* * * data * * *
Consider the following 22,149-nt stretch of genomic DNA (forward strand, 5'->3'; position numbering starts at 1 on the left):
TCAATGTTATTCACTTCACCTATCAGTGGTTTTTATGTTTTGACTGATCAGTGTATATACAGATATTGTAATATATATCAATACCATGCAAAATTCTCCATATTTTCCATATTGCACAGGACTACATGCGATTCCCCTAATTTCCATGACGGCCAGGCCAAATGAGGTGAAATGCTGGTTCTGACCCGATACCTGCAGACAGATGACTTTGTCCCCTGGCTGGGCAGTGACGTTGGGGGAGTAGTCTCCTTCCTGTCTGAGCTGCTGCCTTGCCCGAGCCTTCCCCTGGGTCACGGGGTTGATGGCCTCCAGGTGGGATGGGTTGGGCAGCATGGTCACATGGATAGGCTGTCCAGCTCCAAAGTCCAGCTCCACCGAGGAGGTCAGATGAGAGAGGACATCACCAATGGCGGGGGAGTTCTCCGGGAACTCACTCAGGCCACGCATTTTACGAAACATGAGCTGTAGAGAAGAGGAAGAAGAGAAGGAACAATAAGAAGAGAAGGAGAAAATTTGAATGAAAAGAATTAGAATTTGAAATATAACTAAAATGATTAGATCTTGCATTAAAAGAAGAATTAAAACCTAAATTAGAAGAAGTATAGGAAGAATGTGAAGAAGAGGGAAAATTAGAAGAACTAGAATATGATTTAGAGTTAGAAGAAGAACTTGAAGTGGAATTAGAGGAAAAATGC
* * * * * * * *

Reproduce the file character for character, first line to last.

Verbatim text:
Consider the following 22,149-nt stretch of genomic DNA (forward strand, 5'->3'; position numbering starts at 1 on the left):
TCAATGTTATTCACTTCACCTATCAGTGGTTTTTATGTTTTGACTGATCAGTGTATATACAGATATTGTAATATATATCAATACCATGCAAAATTCTCCATATTTTCCATATTGCACAGGACTACATGCGATTCCCCTAATTTCCATGACGGCCAGGCCAAATGAGGTGAAATGCTGGTTCTGACCCGATACCTGCAGACAGATGACTTTGTCCCCTGGCTGGGCAGTGACGTTGGGGGAGTAGTCTCCTTCCTGTCTGAGCTGCTGCCTTGCCCGAGCCTTCCCCTGGGTCACGGGGTTGATGGCCTCCAGGTGGGATGGGTTGGGCAGCATGGTCACATGGATAGGCTGTCCAGCTCCAAAGTCCAGCTCCACCGAGGAGGTCAGATGAGAGAGGACATCACCAATGGCGGGGGAGTTCTCCGGGAACTCACTCAGGCCACGCATTTTACGAAACATGAGCTGTAGAGAAGAGGAAGAAGAGAAGGAACAATAAGAAGAGAAGGAGAAAATTTGAATGAAAAGAATTAGAATTTGAAATATAACTAAAATGATTAGATCTTGCATTAAAAGAAGAATTAAAACCTAAATTAGAAGAAGTATAGGAAGAATGTGAAGAAGAGGGAAAATTAGAAGAACTAGAATATGATTTAGAGTTAGAAGAAGAACTTGAAGTGGAATTAGAGGAAAAATGC